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Who are they?
The Meo are a community of livestock farmers. There are more than 300,000 people scattered through approximately 1,200 villages across the Mewat region of Uttar Pradesh, Rajasthan and Haryana. They form a quarter of the population of the Mewat region which, in Uttar Pradesh includes the districts of Mathura, Bulandshahr, Aligarh and Saharanpur.
The Meo are both a Rajput caste and a Muslim community and represent a blending of Hinduism and Islam. The Meo profess the beliefs of Islam, but the roots of their ethnic structure are in Hindu caste society. No historical records are available to explain exactly when their conversion happened or why, but it is generally believed that they embraced Islam in the seventeenth century during the reign of Mogul emperor Aurangzeb. The Tablighi Movement (an Islamic reform movement) ensured a rapid conversion to Islam among the Meo from around the beginning of the twentieth century. In spite of an apparent contradiction between Islam’s ideology and the hierarchical Hindu caste system, the Meo caste and Islam are compatible with each other.
What Are Their Lives Like?
For generations, the Meo people have been livestock farmers and breed cattle are famous all over the country. Some Meo own trucking businesses. They are also in government service, including the military and police. Others work as skilled and unskilled daily wage labourers. A small number are plumbers and electricians.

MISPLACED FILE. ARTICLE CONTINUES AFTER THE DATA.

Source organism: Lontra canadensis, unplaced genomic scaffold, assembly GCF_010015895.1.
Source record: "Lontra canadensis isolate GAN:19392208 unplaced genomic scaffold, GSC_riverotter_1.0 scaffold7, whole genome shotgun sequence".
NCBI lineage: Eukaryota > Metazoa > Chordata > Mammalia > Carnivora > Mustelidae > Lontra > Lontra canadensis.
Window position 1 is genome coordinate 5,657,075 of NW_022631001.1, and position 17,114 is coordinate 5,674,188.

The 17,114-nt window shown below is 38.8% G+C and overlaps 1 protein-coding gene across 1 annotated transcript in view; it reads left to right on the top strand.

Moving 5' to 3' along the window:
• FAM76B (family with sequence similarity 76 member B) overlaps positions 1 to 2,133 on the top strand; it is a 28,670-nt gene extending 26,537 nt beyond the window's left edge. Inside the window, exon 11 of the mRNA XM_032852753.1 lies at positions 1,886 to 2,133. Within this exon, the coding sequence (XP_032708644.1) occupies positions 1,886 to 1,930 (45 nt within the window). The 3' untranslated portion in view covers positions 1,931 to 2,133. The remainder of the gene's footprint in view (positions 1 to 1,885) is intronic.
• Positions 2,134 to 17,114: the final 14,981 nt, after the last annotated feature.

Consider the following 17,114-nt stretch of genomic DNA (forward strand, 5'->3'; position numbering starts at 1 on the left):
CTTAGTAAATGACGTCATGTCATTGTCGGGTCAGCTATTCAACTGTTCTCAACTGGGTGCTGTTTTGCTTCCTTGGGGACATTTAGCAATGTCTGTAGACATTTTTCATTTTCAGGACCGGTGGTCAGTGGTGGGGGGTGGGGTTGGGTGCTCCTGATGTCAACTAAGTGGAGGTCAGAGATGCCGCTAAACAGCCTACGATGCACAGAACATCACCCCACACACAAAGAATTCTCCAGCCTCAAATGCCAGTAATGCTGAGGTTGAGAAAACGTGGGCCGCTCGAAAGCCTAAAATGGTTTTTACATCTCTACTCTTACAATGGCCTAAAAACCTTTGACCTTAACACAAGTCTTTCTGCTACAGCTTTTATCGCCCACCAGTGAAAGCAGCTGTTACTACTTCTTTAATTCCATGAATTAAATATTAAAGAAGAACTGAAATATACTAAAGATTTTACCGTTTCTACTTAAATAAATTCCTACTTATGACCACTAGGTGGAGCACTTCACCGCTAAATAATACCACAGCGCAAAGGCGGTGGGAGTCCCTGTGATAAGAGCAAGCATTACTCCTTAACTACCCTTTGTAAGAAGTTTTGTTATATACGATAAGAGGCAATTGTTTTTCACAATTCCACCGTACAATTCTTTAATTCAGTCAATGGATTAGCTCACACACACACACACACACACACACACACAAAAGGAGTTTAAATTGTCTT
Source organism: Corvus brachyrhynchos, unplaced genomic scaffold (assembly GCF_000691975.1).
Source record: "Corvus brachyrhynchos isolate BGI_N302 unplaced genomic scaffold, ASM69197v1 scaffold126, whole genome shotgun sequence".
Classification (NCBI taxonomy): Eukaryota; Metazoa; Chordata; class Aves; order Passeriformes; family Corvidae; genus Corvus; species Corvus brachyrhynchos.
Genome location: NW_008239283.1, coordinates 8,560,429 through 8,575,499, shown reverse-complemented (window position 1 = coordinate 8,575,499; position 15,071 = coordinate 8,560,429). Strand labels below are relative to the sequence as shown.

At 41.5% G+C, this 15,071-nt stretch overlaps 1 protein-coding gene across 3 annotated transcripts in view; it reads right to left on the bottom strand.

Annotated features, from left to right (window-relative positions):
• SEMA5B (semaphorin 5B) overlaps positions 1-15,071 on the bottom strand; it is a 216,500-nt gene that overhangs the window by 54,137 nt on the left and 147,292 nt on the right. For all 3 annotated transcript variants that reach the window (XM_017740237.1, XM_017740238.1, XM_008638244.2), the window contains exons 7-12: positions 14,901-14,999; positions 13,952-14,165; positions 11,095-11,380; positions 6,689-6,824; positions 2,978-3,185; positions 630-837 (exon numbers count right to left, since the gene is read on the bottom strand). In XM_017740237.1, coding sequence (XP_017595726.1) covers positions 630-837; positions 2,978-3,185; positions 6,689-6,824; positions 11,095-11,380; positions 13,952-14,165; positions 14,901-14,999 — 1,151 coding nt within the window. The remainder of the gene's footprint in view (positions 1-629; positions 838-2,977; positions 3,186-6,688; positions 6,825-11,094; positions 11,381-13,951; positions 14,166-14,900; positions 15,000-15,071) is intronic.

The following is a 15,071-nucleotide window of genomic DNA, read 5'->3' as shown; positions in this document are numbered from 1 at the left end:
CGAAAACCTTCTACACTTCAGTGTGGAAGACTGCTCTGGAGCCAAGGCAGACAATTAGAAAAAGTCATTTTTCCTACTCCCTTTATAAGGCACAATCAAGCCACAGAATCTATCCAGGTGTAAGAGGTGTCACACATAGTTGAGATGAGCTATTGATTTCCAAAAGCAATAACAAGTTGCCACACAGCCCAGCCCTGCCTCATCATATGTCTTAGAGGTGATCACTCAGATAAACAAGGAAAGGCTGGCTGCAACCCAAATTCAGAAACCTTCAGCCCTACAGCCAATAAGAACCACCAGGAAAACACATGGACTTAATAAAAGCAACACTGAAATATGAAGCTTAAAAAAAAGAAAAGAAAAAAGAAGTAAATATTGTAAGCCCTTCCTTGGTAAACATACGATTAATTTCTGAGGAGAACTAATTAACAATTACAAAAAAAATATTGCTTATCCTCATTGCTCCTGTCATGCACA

The Meo of Haryana are good at basketry. The Meo in cities have set up businesses that are a threat to the Bania (traders) as their Muslim clients prefer to deal with the Meo traders. Some Meo are money lenders.
They have begun to see the value of formal education though previously they sent their children to madrasas. (Islamic religious school) Girls complete primary school only and are taught at the madrasas while boys go on to at least grade 10.
The Meo utilise the services of both medical doctors as well as traditional doctors called hakims. They are gradually accepting of family planning measures.
The Meo food comprises wheat, rice, maize, jowar, vegetables and fruits. Potatoes, milk and milk products are very popular with them. They are highly sensitive to food considered pure or impure (contaminated by untouchables) and accept cooked food from only high castes or those assimilated to high castes, like the barbers. On ceremonial occasions, they use disposable clay pots as vessels for their guests. Only the Bhangi (sweeper) can dispose of the pots away but he, like the Dhobi (washer man), cannot enter Meo houses because of their ‘impurity’.
The extended family is common. They are patriarchal and the eldest male member of the family rules the household. Women avoid father-in-law, elder brother-in-law and other males in the family. Mothers-in-law also observe purdah (veil) from their sons-in-law. Property is inherited by sons only which is shared equally among them and the eldest son becomes the head of the household after the death of his father. Daughters have no right to parental property.
The Meo are an endogamous caste, i.e. they do not marry outside their own community, neither accepting nor giving women from or to other Rajput groups or even any other Muslim communities.